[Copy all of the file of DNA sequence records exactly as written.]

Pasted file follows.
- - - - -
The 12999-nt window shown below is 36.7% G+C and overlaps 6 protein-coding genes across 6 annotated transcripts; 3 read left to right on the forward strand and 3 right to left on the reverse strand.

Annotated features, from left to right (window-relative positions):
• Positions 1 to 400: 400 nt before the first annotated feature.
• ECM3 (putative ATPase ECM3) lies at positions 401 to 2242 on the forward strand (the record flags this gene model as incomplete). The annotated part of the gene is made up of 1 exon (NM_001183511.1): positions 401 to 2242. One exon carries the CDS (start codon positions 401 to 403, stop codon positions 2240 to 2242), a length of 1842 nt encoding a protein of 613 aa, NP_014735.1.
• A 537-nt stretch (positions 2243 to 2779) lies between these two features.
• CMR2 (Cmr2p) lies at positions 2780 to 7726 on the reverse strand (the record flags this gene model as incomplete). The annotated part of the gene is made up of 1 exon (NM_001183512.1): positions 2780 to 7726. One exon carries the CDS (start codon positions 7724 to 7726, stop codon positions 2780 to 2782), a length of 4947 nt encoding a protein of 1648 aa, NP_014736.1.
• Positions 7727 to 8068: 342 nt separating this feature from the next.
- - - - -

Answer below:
The 12999-nt window shown below is 36.7% G+C and overlaps 6 protein-coding genes across 6 annotated transcripts; 3 read left to right on the forward strand and 3 right to left on the reverse strand.

Annotated features, from left to right (window-relative positions):
• Positions 1 to 400: 400 nt before the first annotated feature.
• ECM3 (putative ATPase ECM3) lies at positions 401 to 2242 on the forward strand (the record flags this gene model as incomplete). The annotated part of the gene is made up of 1 exon (NM_001183511.1): positions 401 to 2242. One exon carries the CDS (start codon positions 401 to 403, stop codon positions 2240 to 2242), a length of 1842 nt encoding a protein of 613 aa, NP_014735.1.
• A 537-nt stretch (positions 2243 to 2779) lies between these two features.
• CMR2 (Cmr2p) lies at positions 2780 to 7726 on the reverse strand (the record flags this gene model as incomplete). The annotated part of the gene is made up of 1 exon (NM_001183512.1): positions 2780 to 7726. One exon carries the CDS (start codon positions 7724 to 7726, stop codon positions 2780 to 2782), a length of 4947 nt encoding a protein of 1648 aa, NP_014736.1.
• Positions 7727 to 8068: 342 nt separating this feature from the next.